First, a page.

Flying over Lonesome Dove country

OLYMPUS DIGITAL CAMERALooking down from 20,000 feet, or whatever it is that this airplane is cruising at, I don’t see Gus or Woodrow. I don’t see Pee Eye, or Newt, or Laurie, or even Clara, the one that got away. I see no natives, no buffalo, no open prairies, not even any amber waves of grain. I do see roads, squaring off the fields into smaller fields closer to St. Louis, and larger ones now that we are an hour into the flight.

I see the winding rivers, especially the Missouri, which we followed along for quite awhile. Now we are in the dryer plains, I have begun to see the circles of inefficient irrigation, green on the brown and taupe fields.

The little LDS  babies are squealing behind me in the plane, evidence of the exceptional fertility of well-fed women who avoid the spacing that comes with suckling their young, instead feeding the tiniest from a strange kind of throwaway collapsible liquid container. Of course I do not know they are Mormons, but there are a lot of babies and we are headed for Salt Lake City, so I surmise.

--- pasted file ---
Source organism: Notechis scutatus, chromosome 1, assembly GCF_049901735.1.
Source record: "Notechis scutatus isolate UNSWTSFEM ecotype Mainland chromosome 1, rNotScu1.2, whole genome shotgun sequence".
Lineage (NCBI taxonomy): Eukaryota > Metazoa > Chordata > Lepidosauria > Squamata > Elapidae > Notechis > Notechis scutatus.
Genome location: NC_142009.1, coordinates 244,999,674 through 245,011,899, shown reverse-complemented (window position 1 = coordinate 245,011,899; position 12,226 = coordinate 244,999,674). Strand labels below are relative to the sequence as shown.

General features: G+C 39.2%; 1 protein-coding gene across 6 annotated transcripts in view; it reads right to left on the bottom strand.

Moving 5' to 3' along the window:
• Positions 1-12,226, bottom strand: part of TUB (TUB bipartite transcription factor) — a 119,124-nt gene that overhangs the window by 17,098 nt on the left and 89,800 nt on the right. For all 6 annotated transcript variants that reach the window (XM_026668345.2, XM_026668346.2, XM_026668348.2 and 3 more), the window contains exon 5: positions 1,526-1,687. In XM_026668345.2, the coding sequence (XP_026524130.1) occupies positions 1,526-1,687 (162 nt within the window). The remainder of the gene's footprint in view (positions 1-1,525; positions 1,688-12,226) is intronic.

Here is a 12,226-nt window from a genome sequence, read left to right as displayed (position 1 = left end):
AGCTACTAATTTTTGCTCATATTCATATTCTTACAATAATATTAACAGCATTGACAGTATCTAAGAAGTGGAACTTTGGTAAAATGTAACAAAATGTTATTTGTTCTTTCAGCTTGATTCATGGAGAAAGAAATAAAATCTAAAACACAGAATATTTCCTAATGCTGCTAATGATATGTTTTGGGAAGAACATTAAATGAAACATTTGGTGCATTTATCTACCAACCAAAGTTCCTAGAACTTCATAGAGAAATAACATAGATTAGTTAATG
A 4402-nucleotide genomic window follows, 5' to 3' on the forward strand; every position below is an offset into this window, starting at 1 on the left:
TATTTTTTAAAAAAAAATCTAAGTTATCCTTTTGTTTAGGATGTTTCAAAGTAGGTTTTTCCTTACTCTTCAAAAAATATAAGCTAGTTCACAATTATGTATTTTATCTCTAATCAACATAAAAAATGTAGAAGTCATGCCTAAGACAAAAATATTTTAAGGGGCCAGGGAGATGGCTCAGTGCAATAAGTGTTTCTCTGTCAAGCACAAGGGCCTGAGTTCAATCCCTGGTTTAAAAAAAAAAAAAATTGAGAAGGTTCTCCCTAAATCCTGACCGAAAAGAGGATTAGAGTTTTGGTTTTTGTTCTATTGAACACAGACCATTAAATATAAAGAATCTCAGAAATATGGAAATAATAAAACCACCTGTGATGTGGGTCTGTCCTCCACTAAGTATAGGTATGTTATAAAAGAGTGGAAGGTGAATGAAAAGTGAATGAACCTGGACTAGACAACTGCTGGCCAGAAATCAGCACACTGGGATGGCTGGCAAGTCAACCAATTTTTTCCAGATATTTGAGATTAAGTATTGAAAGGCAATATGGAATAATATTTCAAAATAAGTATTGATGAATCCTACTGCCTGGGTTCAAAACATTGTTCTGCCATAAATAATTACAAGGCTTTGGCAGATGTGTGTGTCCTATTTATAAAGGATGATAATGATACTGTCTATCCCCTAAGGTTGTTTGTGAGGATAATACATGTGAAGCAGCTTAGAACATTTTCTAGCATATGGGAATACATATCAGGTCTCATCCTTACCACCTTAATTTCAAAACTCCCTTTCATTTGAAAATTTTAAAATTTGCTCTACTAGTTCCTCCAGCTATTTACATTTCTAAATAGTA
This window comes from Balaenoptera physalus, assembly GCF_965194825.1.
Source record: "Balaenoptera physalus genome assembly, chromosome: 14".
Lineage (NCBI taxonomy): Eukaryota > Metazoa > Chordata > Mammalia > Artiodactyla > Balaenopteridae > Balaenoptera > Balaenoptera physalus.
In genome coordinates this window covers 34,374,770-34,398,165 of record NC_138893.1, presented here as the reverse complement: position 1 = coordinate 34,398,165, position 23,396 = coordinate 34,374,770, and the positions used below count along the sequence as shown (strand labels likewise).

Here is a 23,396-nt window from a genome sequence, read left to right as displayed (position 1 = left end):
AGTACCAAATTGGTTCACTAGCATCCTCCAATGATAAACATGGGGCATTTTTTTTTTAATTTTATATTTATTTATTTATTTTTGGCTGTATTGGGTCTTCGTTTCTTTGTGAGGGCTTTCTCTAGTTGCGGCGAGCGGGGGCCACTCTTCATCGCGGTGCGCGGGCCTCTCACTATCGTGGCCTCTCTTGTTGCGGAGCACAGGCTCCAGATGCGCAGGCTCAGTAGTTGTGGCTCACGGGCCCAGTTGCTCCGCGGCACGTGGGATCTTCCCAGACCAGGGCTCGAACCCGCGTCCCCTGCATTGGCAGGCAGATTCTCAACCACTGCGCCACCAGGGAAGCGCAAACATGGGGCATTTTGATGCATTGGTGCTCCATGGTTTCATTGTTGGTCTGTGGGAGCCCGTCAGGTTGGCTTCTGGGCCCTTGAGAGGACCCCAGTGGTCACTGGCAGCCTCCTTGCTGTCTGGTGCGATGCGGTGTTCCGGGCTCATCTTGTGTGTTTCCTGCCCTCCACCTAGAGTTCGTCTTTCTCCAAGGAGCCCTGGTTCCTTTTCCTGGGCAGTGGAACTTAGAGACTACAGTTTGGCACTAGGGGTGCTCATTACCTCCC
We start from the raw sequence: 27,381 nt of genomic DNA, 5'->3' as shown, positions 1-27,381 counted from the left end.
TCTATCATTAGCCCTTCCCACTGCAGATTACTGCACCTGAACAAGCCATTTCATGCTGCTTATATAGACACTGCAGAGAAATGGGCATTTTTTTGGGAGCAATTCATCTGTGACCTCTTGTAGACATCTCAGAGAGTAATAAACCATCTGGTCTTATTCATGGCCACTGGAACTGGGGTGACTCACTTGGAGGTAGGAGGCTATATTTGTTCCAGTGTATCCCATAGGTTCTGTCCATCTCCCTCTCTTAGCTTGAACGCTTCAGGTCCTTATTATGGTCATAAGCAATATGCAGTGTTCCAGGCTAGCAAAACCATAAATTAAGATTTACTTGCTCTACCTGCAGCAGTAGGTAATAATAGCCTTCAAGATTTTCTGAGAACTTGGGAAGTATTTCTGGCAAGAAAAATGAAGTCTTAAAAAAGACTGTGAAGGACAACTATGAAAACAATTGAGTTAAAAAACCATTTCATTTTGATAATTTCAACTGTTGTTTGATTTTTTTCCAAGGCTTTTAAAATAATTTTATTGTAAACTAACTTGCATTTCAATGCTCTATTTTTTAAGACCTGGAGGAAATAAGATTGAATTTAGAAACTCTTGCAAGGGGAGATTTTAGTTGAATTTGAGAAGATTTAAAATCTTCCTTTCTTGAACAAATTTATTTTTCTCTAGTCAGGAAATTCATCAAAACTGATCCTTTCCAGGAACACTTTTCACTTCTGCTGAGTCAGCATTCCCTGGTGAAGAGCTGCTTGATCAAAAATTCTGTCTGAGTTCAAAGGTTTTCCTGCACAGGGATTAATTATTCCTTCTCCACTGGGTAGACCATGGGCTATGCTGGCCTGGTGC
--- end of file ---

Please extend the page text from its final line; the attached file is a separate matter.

Another twenty minutes west and the circles are less common, inexplicably. The land is squared off a bit smaller again, but still there is no wildness. I suppose in America wildness comes only with difficulty, with cold, with cliffs, with rocky soil. What would Gus do? What would Call do? What will I do?

I’m unreasonably excited about going to the meeting. I imagine I’ll see many old friends. I checked my records and I don’t seem to have given a talk at these meeting, that used to be my home meeting since 2004. I know I’ve been once or twice since then, but not talked. I wonder why, what got in the way?

Recently on Facebook, David Hillis started us reminiscing about the 1993 meeting when I talked about phylogenetics of wasp social parasites and pestered David about phylogenetics and molecular clocks. David wrote a futuristic piece about the meetings in 2033, when the faculty don’t go, and the students don’t particularly know who we are. Hmm, how much of that is already true?OLYMPUS DIGITAL CAMERA

When I get to these meetings, will I feel like Call when he got back to Lonesome Dove and heard crazy old Bolivar bang the dinner bell? Or will it be more like the time Gus met the young bar tender in San Antonio who didn’t even recognize him?

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About Joan E. Strassmann

Evolutionary biologist, studies social behavior in insects & microbes, interested in education, travel, birds, tropics, nature, food; biology professor at Washington University in St. Louis
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